Little Rock City Director Ken Richardson has renewed with the new police chief his effort to de-emphasize arrests for personal use of marijuana.
Richardson tried to establish the policy by ordinance last year, but was defeated on a 6-2 vote after then-Chief Kenton Buckner opposed the ordinance. Though Buckner said enforcement against personal use of marijuana already was a low priority, Richardson presented information that marijuana arrests were rising and disproportionately affecting black men.
Little Rock has a new chief, Keith Humphrey. Richardson has written him and included a copy of the ordinance that failed last year. He wrote:
Please find attached a proposed ordinance I presented last year that would establish the investigation of adult personal use of marijuana as the City’s lowest law enforcement priority. I believe this policy would be a better use of our man/woman power and lessen the need for more police officers. I worked with OmaVi Shukur Esq to develop the conceptual framework for this proposed ordinance based on a similar ordinance in Fayetteville , Ark. that was approved in 2008. Eureka Springs, Ark. also has a similar policy in place.
Our current approach has a disproportionate adverse impact on the City’s black population with respect to housing and education. Marijuana arrests have resulted in the loss of Pell grants for college students. Research has shown that marijuana use is roughly the same between white and black people but enforcement has a disproportionate emphasis on the black population. Your predecessor stated that this was already an operating principle of the LRPD, which made it more difficult to understand his opposition. If it’s not codified, then enforcement of this principle can be very very selective to the point of allowing officers to employ their discretion in a discriminatory manner!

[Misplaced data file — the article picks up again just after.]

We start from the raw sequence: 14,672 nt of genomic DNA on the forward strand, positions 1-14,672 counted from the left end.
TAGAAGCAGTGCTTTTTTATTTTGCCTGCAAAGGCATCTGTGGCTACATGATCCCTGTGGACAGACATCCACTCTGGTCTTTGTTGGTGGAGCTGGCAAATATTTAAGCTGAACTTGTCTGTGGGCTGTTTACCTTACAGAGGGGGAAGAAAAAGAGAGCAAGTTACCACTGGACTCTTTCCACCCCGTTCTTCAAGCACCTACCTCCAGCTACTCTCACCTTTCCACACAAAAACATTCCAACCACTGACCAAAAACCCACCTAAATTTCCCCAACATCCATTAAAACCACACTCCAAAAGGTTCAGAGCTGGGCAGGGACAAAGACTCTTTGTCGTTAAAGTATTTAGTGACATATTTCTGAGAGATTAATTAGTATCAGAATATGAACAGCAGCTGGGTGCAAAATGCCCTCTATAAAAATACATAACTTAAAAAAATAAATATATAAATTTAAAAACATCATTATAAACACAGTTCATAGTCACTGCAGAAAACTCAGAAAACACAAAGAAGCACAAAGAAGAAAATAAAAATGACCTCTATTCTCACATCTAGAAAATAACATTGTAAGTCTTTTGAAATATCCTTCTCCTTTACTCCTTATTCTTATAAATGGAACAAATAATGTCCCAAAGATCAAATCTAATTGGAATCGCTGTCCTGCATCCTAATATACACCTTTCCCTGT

This policy should be addressed at an administrative level like what’s being done by the new police chief in Jacksonville, Ark. and the police chief in Oklahoma City, Ok. In fact, the Mayor of New York City has instructed his police chief to do the same. Our city should not continue to spend resources on arrests based on illegal search and seizures under the false pretense of marijuana odor as the justification for the arrests. I have support letters from Senator Joyce Elliot and certified treatment programs. This policy should be supported and adopted post haste. Please let me know your position on this proposed ordinance within the next week.